Féaux, Kontron: Processor architectures have advanced to provide higher performance at lower power and other industrial temp components can be used. That means systems can operate with passive cooling at extended temperatures for maximum reliability and product lifecycle management. Also, qualified partner programs are available to provide turnkey solutions that address high-performance transportation applications such as CCTV.

EECatalog: How are developers addressing security in transportation applications that range from fare collection systems to railroad controls?

Huber, ADLINK: In our area of a solution, security is mainly driven by hardware function assurance. Much of the security is handled in software and (so far) considered the IP of the systems integrator or OEM.

MacDonald, Avnet: Security in transportation is a critical concern. No one wants to find out that a vulnerable social media application ported to the vehicle was compromised by hackers who used the breach to disrupt a key safety or control function. To help mitigate the risk, designers are looking at techniques such as ‘white listing’ or closing off areas of the system from accepting software installations which have not been approved as part of the software image. Additionally, protecting packets traveling across a public wireless or cellular network to or from the vehicle is another area being addressed. Our software services group, working with our partners who specialize in security, will help optimize the layers in a customer’s software stack to identify and close any potential vulnerabilities either within the local client or from code being transported in remotely. Also, our team has fostered a close connection between security software vendors and the network operators to anticipate and address potential threats in anticipation of the needs of the application developers.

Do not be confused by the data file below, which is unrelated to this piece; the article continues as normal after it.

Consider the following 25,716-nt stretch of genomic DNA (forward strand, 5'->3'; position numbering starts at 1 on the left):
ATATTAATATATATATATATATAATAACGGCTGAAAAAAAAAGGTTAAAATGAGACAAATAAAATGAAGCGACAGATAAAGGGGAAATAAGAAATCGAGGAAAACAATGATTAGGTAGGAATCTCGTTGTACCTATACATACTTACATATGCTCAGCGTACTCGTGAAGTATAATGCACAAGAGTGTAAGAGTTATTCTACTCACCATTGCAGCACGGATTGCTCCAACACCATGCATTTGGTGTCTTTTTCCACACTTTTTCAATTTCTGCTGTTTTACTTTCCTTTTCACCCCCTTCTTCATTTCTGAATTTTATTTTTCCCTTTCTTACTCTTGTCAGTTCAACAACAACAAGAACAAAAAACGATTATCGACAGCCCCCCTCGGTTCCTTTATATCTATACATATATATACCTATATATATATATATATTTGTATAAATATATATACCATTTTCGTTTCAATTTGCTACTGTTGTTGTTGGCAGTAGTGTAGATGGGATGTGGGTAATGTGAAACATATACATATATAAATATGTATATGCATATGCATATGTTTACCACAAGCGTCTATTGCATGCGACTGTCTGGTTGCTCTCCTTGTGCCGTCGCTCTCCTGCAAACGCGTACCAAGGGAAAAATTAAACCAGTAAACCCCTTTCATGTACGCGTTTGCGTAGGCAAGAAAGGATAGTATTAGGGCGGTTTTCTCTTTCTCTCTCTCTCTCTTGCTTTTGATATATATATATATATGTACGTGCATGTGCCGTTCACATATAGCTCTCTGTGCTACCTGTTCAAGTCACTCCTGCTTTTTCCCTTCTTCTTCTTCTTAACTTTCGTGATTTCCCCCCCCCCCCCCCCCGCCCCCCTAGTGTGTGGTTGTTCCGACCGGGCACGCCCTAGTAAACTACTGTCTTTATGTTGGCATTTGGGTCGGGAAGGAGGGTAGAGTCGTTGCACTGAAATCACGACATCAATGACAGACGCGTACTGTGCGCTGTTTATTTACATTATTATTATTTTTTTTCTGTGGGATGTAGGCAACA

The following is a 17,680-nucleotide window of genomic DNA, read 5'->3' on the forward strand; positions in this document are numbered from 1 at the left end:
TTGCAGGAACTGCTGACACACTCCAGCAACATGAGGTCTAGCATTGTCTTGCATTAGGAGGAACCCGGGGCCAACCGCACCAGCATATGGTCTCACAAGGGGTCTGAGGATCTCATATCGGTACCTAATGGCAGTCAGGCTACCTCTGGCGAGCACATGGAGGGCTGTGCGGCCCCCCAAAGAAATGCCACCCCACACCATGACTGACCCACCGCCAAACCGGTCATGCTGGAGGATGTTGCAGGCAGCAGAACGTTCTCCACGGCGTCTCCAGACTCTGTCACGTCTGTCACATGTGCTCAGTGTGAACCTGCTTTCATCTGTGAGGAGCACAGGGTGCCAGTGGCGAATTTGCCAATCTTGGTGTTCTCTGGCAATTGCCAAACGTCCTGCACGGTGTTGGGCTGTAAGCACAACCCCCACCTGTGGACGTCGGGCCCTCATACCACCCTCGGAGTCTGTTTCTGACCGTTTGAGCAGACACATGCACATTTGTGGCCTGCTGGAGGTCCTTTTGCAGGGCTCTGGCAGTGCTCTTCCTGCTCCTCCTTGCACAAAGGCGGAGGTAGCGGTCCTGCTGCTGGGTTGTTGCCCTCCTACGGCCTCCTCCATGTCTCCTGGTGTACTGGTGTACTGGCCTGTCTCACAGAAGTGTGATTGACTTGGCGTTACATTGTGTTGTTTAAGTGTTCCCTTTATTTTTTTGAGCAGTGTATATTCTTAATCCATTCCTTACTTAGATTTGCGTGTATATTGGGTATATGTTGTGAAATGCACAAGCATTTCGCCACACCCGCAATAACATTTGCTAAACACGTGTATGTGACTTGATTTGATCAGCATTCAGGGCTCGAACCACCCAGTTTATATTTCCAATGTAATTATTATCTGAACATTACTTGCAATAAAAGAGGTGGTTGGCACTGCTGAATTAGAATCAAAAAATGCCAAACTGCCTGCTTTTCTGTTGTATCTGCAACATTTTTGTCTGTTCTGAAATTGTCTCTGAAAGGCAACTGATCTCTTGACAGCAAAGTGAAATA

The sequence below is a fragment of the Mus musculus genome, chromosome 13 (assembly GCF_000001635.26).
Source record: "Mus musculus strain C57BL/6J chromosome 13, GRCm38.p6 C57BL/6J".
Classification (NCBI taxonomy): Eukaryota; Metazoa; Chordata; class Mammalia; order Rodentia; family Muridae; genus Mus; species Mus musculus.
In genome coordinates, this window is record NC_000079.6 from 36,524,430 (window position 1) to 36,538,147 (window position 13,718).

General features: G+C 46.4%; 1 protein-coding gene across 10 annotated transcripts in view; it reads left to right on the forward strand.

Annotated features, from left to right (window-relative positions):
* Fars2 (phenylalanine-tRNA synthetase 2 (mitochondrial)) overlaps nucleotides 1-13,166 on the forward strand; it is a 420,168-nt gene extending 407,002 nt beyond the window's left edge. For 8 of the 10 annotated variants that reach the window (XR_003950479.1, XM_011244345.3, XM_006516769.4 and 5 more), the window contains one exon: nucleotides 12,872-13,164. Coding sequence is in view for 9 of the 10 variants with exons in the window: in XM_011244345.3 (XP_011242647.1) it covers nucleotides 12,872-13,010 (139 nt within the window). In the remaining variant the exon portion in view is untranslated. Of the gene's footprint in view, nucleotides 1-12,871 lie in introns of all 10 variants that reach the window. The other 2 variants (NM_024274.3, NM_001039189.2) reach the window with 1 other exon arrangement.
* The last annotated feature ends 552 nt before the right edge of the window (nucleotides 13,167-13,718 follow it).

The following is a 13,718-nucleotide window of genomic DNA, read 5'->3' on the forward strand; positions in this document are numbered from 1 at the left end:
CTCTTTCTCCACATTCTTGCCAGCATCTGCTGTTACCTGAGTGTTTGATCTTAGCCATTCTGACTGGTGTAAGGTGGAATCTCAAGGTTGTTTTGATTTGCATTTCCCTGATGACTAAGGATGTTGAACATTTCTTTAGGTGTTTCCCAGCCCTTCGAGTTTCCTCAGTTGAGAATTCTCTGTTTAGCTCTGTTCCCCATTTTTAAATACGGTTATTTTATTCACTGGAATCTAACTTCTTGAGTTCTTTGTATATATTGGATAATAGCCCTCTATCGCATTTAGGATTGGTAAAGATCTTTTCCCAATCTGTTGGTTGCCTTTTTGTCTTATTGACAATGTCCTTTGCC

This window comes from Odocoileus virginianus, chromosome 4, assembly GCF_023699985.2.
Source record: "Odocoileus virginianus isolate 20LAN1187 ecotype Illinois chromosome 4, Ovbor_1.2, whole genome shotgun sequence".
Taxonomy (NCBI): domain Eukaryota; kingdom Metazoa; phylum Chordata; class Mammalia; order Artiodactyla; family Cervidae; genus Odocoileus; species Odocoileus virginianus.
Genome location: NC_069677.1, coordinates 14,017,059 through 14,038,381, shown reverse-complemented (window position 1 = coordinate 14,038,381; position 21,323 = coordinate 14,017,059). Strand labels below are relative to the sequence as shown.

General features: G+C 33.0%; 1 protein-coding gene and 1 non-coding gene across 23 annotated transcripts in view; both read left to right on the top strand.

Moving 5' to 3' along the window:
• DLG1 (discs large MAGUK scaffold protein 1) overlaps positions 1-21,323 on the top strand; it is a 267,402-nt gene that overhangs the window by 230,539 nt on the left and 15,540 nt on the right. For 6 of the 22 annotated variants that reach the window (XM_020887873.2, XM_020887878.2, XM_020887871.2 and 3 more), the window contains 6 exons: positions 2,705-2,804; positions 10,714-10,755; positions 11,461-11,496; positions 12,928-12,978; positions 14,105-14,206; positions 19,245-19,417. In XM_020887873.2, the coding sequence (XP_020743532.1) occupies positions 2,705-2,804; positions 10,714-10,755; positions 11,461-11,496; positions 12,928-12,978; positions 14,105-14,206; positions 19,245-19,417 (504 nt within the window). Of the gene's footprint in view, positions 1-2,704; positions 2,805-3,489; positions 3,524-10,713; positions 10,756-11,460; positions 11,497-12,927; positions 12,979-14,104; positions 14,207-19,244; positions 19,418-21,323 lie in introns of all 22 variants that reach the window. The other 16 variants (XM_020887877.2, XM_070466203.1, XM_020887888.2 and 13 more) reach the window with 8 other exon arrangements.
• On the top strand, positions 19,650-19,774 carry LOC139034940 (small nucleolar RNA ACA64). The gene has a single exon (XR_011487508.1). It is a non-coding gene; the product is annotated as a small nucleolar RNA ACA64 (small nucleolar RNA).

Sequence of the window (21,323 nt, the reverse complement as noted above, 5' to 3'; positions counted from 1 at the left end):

Tsai, Advantech: One of mechanism is to use a third party to prevent non-authorized software from hacking the system. Meanwhile, the system has a built-in internal USB connection for software dongle.

Féaux, Kontron: Deployment SDKs from middleware and services partners provide a complete turnkey solution, which includes cellular connectivity and existing relationships with the world’s largest carriers. There is no coding required, only configuration using a graphical design tool with point and click, drag and drop for quick time to field trials. Deployment SDK providers have proven solutions for policy and security controls that are ready for OEM use with M2M systems. In addition to SDKs, many COTS suppliers offer a set of tailored services and APIs to help customers develop safety-related systems.

EECatalog: What challenges are you anticipating for the next wave of transportation applications? How will engineers address them?